While I love most of the traditions of Wimbledon, after all they are part of the appeal and what makes the Wimbledon experience so unique; I find the rule of playing out the final set rather antiquated and ineffective.
Consider this one single fact: No matter how fit these players are, it is unrealistic to expect the winner of a protracted fifth set to be able to compete at their highest level in the next match. How could this possibly be good for the game in the long run?
Here’s a possible solution if Wimbledon wants to retain the tradition of playing out the final set – play out the final set in the championship matches; however, in all other rounds, there should be a final set tiebreak.
Another tradition that seems ineffective is having the two semifinals played on the same court. While it is okay if the first semifinal match ends after two hours; it is unfair to have the second set of semifinalists waiting around for more than six and a half hours to go on court, especially when the delay was not due to inclement weather. Furthermore having them start a match after waiting around for so long is cruel and unusual punishment.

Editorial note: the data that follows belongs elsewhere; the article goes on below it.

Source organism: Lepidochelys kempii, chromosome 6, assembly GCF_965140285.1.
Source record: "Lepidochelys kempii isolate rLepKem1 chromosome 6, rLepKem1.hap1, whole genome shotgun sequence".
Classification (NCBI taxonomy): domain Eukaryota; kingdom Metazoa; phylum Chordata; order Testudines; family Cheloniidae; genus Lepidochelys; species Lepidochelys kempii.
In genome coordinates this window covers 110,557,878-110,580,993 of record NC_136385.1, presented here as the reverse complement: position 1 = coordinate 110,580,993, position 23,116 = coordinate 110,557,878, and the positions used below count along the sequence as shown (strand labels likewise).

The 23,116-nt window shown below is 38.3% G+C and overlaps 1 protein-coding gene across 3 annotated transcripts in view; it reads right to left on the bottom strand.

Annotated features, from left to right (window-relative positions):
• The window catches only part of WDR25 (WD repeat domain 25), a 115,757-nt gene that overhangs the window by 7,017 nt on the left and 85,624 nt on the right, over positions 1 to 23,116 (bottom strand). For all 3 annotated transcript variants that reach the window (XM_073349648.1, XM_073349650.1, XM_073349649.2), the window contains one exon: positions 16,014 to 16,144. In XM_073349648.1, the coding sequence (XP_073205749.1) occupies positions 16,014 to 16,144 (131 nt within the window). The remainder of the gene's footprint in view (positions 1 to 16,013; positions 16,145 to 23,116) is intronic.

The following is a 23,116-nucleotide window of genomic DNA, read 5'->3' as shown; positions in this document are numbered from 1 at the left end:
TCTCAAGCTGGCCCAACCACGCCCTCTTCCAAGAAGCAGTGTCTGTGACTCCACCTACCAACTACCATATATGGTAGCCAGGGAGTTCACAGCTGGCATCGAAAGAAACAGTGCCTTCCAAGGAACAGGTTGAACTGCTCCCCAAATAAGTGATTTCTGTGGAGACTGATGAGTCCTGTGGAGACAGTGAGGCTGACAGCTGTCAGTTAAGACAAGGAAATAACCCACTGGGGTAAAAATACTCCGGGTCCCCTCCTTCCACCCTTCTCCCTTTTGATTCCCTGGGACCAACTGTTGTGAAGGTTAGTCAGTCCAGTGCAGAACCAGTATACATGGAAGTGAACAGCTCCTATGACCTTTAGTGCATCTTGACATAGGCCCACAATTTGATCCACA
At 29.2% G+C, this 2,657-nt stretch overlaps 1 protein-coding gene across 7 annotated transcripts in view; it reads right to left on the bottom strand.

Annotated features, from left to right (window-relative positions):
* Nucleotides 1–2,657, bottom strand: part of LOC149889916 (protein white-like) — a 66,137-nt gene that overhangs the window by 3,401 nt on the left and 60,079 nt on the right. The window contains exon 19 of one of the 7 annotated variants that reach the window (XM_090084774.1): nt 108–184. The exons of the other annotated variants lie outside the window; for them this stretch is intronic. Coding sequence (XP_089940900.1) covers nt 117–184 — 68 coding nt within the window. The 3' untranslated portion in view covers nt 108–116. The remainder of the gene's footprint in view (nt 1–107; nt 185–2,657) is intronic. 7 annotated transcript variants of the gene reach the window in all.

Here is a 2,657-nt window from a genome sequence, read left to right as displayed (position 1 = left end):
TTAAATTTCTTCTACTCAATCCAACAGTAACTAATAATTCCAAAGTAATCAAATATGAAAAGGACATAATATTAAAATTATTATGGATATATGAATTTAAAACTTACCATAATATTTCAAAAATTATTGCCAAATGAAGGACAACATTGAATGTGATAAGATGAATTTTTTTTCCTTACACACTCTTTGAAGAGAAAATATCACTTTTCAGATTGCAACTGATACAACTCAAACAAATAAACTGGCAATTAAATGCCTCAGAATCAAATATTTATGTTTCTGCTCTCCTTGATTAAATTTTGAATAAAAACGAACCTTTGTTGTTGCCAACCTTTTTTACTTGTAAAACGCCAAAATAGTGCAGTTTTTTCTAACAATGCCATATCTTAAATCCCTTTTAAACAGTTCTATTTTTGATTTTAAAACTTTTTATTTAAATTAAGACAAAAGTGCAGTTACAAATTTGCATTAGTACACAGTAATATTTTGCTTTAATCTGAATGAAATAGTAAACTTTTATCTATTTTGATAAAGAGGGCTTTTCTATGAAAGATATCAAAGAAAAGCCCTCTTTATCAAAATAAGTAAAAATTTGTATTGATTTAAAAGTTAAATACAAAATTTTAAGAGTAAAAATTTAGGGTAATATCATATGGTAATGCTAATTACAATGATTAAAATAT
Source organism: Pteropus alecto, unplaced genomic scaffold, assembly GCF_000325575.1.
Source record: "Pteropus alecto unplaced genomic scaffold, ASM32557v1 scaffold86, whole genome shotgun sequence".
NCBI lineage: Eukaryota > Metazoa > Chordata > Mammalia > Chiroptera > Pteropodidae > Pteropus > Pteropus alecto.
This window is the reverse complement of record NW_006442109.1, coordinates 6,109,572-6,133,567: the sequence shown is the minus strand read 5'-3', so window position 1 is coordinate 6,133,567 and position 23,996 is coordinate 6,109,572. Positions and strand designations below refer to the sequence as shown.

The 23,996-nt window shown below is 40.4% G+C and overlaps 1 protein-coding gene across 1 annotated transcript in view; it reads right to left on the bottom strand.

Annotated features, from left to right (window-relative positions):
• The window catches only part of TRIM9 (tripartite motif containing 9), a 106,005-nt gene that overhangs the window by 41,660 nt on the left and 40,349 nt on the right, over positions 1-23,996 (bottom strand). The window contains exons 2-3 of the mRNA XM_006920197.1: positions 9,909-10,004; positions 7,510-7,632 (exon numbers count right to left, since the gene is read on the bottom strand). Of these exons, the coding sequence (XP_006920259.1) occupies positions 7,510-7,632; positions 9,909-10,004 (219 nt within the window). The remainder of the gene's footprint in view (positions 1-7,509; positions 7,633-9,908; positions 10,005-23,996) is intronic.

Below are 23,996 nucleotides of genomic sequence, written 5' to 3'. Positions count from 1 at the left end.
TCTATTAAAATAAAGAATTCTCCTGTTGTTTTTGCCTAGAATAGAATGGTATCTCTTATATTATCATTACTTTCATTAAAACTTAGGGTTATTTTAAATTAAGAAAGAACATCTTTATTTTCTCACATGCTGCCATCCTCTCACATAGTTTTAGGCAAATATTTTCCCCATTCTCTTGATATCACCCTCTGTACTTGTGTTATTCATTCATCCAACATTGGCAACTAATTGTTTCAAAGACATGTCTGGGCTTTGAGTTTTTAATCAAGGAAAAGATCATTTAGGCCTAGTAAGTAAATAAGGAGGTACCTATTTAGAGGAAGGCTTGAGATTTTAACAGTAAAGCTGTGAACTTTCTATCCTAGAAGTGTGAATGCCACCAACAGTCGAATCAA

To compound the fiasco, they suspended the match after Novak Djokovic won the tiebreak. I may not understand the rationale of the officials; however, logic demands the use of common sense. The match should have been suspended at one set apiece. If play had to be continued, 1-1, 2-2, 3-3, 4-4, 5-5, or even 6-6 were all feasible stopping points.
I have followed Wimbledon long enough to know that in the past they have suspended matches at a juncture that did not give an unfair advantage to one player and considering that they were playing under a closed roof, the officials have no excuse for allowing the completion of the second set given the fact that they knew that the match could not be completed last night.
FINAL SCORE: Djokovic def. Rafael Nadal 6-4, 3-6, 7-6(9), 3-6, 10-8
SOURCE OF IMAGE: Zimbio.com (Clive Mason/Getty Images Europe: Rafael Nadal)